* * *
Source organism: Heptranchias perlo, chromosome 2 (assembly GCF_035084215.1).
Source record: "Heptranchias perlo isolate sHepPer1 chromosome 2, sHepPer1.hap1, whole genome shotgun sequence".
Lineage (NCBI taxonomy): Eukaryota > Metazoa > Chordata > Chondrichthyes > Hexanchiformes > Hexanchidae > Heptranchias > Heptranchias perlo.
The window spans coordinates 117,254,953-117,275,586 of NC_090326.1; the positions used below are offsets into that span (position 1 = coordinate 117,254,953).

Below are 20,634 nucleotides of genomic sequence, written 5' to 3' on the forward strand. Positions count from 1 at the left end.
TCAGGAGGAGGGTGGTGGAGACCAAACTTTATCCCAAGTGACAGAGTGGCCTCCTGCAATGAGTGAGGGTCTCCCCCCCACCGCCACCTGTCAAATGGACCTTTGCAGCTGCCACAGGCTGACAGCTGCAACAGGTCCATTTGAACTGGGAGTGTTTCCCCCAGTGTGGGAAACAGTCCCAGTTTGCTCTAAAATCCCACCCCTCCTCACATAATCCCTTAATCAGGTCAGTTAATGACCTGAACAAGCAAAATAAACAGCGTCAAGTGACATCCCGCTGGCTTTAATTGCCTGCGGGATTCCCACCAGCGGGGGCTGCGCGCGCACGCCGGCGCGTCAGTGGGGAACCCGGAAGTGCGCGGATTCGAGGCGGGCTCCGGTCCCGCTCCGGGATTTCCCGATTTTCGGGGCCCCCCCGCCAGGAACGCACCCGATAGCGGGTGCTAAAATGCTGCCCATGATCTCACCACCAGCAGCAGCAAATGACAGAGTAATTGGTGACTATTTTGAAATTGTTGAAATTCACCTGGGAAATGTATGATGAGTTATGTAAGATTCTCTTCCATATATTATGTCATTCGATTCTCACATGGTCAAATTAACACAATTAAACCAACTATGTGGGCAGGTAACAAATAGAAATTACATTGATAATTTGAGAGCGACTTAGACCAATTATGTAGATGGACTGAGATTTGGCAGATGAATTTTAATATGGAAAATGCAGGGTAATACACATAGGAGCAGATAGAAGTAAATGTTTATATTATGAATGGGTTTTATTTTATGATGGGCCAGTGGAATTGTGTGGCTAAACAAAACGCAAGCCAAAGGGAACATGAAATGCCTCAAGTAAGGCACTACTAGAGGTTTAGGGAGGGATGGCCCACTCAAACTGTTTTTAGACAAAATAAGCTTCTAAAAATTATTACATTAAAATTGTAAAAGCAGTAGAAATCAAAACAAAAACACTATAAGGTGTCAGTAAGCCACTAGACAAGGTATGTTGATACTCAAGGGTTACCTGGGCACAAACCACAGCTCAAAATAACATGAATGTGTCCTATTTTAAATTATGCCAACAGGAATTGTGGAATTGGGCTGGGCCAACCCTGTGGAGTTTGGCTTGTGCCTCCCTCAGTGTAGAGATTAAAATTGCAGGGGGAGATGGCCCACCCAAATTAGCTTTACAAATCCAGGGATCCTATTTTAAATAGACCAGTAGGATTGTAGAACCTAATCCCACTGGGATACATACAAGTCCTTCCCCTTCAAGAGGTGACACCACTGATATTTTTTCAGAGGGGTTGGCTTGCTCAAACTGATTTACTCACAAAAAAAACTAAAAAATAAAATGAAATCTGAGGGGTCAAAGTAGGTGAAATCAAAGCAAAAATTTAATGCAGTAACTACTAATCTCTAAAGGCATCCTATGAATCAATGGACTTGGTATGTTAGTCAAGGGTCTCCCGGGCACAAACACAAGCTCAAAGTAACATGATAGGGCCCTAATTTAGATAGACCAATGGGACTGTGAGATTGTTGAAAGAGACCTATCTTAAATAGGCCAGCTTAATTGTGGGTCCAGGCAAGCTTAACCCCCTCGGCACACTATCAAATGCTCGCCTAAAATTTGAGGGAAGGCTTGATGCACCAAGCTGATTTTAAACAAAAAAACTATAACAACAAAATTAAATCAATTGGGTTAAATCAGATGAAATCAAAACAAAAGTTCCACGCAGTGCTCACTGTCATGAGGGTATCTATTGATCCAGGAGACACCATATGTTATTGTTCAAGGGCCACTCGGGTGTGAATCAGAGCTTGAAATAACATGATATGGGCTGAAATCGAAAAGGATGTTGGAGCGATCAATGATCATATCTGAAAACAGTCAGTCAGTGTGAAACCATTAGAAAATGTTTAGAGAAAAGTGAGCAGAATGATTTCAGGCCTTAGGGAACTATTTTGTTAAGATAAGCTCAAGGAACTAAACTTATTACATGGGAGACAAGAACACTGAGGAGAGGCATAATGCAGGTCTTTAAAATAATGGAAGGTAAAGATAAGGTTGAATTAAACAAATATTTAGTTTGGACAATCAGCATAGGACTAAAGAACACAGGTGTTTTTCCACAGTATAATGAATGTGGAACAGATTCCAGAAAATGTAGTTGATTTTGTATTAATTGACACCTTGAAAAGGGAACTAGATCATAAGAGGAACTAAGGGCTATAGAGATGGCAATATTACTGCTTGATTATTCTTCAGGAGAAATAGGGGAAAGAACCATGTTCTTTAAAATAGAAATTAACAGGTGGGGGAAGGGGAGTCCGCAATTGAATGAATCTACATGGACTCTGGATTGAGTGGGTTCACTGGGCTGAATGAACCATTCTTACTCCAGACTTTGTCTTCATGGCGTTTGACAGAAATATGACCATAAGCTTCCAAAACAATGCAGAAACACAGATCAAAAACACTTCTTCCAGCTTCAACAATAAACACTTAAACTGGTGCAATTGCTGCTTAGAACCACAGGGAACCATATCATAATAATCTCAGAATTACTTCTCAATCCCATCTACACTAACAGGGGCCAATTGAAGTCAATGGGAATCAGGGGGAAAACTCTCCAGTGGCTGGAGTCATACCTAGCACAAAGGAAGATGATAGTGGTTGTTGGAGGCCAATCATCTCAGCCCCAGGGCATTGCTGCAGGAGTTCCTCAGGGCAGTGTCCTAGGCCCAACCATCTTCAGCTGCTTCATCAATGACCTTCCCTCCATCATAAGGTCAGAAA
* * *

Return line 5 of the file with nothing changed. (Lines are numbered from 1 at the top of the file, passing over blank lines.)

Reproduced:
Below are 20,634 nucleotides of genomic sequence, written 5' to 3' on the forward strand. Positions count from 1 at the left end.